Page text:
MiCodes: Enabling Library Screens with Microscopy by Connecting Genotypes to Observable Phenotypes

In the burgeoning field of genetic engineering, living systems are engineered to perform desired functions such as fighting cancer, sensing harmful chemicals, or producing useful compounds. However, cellular processes are unpredictable and genes do not always act as expected. In order to find a gene’s optimal setting, scientists currently need to search through “libraries”–large numbers of genetic variants–which is labor and time-intensive. Robert’s research centers on developing a new technology called MiCodes, or Microscopy Codes, which will speed up our ability to perform library screening under the microscope by barcoding cells with fluorescent tags. If successful and adopted by the scientific community, MiCodes would fundamentally change the way library screening is done for many applications, including cancer research, cell culture studies, and biofuels production.

...Read More about Robert Chen

Neurally Inspired Self-Organizing Maps for Image Coding

In this project we plan on using parallelized computation to build realistic sparse coding models for neurons in the primary visual cortex (V1). Sparse coding is a stimulus encoding technique used by V1 neurons that aims to minimize the number active neurons required in encoding any input image. Due to computational constraints, previous sparse coding models have been limited in their ability to match the biology of lateral geniculate nucleus projections to V1. Our models will allow us to better describe recorded biological data and provide further evidence that V1 relies upon sparse coding of input images.

...Read More about S. Zayd Enam

Automation of Carbon Flux Explorers for the Study of the Ocean Biological Carbon Pump

Marine-atmosphere gas exchange plays a major role in the global carbon cycle. A key parameter of oceanic CO2 uptake and sequestration is the biological carbon pump (BCP). The BCP is composed of planktonic organisms that fix CO2 in photosynthesis, converting it to food and tissue. The biomass of these organisms turns over about once every week, exporting the carbon they contain away from the ocean-atmospheric interface to greater oceanic depths as they are consumed and expelled in the form of particulate organic carbon aggregates. This process, known as sedimentation, is currently a large mystery to oceanographers and climate modelers. To parameterize the BCP sedimentation process in ocean and climate modeling, the Bishop research group has designed Carbon Flux Explorers (CFEs)–relatively small but powerful robots– to study this rapidly changing system on biologically significant time scales. My research project will design, code, and implement data processing algorithms onto CFEs, thus completing […]

...Read More about Christina Marie Hamilton

Electrochemical Characterization of First-Row Transition Metal Corrole Complexes for Use as Oxygen Reduction Catalysts

Research in alternative energy has become increasingly urgent in recent years due to constantly increasing pollution and depletion of traditional energy sources. One of the most compelling devices in the field is the fuel cell, a means for converting hydrogen and oxygen into useful energy. To contribute to the advancement of the field of alternative energy, this thesis aims to further the characterization of an oxygen reduction catalyst for a PEM fuel cell. Literature has shown that certain first-row transition metal corrole complexes are active for catalytic oxygen reduction, and the projects primary objective is to electrochemically characterize these complexes to determine which compounds are most effective in oxygen reduction catalysis.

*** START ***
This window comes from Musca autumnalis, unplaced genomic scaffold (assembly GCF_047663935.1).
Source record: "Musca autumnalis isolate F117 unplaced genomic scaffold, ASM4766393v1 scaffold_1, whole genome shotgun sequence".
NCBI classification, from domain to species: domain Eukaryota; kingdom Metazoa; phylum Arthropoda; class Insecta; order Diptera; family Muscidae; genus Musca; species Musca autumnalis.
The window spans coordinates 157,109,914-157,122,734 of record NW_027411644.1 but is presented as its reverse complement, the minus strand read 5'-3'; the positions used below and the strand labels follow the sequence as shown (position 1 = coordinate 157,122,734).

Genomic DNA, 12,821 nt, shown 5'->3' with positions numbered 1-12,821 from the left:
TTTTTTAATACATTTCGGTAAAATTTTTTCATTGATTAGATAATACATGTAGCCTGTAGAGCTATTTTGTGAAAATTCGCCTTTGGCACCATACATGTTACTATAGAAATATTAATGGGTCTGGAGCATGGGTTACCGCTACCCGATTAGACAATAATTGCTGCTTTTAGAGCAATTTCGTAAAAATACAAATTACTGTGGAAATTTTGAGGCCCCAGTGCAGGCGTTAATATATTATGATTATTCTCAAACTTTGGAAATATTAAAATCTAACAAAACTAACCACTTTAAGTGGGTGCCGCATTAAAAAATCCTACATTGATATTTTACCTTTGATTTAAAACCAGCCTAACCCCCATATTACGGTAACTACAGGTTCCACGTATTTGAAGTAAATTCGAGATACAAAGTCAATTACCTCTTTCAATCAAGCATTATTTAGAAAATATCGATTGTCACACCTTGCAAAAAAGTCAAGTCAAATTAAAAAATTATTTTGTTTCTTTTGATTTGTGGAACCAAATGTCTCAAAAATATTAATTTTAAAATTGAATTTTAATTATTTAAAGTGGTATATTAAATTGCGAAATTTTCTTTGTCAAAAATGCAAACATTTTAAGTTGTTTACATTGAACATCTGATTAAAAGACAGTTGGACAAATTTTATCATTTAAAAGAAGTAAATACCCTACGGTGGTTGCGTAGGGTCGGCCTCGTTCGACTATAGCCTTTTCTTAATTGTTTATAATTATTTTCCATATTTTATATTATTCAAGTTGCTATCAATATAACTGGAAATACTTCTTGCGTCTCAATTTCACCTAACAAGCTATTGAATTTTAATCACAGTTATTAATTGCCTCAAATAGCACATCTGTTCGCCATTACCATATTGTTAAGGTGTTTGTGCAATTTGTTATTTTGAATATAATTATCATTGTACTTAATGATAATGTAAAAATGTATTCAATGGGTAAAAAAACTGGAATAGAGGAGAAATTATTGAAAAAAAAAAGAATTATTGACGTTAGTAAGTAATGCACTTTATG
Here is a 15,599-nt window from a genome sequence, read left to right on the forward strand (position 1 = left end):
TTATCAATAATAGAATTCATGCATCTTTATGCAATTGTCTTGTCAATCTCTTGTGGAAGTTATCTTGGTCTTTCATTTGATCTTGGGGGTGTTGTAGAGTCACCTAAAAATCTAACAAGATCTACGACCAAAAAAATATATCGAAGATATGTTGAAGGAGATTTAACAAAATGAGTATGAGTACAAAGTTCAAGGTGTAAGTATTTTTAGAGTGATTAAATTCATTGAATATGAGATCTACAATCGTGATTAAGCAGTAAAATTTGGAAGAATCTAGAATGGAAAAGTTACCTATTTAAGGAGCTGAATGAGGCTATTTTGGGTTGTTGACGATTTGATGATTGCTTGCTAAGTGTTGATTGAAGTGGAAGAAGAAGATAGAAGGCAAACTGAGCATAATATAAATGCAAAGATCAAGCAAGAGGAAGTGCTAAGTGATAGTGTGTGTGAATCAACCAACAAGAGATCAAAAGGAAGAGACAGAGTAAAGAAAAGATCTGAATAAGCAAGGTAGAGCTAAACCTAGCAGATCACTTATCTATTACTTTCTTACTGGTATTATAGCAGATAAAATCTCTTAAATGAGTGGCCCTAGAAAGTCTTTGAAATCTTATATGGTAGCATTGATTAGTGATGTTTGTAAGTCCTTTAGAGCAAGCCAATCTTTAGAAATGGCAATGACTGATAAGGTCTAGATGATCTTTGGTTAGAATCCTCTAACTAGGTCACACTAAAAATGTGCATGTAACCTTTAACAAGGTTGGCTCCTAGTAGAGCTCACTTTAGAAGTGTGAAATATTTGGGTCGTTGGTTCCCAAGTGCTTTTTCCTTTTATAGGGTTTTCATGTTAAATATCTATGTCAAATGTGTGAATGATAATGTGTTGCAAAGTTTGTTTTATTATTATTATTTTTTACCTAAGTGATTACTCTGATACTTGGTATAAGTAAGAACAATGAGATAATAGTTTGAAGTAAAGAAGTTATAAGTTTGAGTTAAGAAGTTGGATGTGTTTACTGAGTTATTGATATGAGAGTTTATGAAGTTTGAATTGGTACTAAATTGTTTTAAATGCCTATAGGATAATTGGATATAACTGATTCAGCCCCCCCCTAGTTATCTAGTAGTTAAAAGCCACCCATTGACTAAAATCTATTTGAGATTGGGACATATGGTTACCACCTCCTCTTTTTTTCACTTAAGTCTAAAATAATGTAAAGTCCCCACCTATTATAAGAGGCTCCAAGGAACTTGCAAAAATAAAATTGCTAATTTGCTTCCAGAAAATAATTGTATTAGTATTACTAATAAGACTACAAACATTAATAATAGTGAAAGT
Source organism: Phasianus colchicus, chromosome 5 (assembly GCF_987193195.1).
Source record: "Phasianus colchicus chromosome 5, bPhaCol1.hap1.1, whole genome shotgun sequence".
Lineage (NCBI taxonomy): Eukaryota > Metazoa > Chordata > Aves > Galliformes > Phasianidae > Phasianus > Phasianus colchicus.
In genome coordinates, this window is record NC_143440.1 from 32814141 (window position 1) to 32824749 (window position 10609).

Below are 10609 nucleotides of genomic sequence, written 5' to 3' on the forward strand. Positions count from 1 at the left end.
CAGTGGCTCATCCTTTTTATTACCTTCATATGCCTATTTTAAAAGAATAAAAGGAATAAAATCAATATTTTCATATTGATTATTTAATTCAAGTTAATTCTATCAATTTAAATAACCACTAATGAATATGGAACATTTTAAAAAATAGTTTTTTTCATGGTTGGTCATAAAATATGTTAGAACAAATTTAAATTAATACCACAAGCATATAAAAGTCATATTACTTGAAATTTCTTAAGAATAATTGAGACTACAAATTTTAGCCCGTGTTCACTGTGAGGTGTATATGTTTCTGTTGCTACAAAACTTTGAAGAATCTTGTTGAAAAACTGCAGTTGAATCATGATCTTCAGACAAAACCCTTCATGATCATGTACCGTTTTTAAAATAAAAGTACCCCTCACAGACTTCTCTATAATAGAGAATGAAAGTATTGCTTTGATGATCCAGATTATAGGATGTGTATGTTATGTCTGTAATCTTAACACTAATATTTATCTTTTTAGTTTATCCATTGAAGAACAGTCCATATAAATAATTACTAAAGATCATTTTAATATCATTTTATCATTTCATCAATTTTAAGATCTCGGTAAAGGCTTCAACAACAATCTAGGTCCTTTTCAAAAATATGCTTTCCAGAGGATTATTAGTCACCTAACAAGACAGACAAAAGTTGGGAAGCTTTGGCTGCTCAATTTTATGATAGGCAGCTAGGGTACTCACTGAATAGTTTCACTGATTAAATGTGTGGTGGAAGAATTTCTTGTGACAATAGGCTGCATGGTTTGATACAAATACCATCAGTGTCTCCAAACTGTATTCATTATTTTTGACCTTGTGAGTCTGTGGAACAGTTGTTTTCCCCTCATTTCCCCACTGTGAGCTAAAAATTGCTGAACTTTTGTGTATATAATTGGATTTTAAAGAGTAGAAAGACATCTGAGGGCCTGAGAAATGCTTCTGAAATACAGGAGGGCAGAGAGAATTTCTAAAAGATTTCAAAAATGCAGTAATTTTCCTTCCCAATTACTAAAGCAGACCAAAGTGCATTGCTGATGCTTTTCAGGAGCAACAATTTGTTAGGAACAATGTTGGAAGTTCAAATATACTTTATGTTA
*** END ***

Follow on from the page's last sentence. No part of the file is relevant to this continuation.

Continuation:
...Read More about Brendon McNicholas

Characterization of Fine Genetic Regulatory Mechanisms of a Bacterial sRNA in the Virulence of a Foodborne Pathogen Salmonella Typhimurium

Salmonella is the leading source of food-borne diseases in the United States. Infection by Salmonella Typhimurium causesdiseases ranging from self-limiting gastroenteritis to life-threatening systemic infection, provoking around 1.3 billion cases every year worldwide. Moreover, no vaccine to prevent salmonellosis exists. Recently, 19 small noncoding bacterial RNAs (sRNAs) located in salmonella SPIs were discovered, of which IsrC is one of the newest forms. Bacterial sRNAs regulate the expression of their target genes in pathogenesis, essentially contributing to bacterial invasiveness. My research will focus on the interaction between IsrC and its predicted target, HilE, a global negative regulator of salmonella virulence genes. This research seeks to further clarify the role of sRNAs in the molecular pathogenesis of salmonella virulence as well as increase the possibility of developing new strategies against bacterial infection, thus lowering salmonella infection rates.

...Read More about Laura Carolina Rodriguez-Adjunta

Indigenous Knowledge and Bio-efficacy of Medicinal Plant Use: An Ethnobotancial Study of Sindhupalchok, Nepal

Ethnobotany is defined as the scientific study of the traditional knowledge and customs of a people concerning plants and their medical, religious, and other uses. Given that many active compounds used in pharmaceutical drugs today are extracted from plants, understanding indigenous knowledge regarding medicinal plant use is invaluable to deepen existing knowledge regarding various pharmacological uses of high-value medicinal plants, conservation, and sustainable resource management. My research seeks to document and catalogue the high-value medicinal plants used by the Tamang people in remote villages in rural Sindhupalchok, Nepal, as well as assess the bio-efficacy of the medicinal plants by comparing indigenous use with reported phytochemical and pharmacological properties in literature.

...Read More about Sikai Song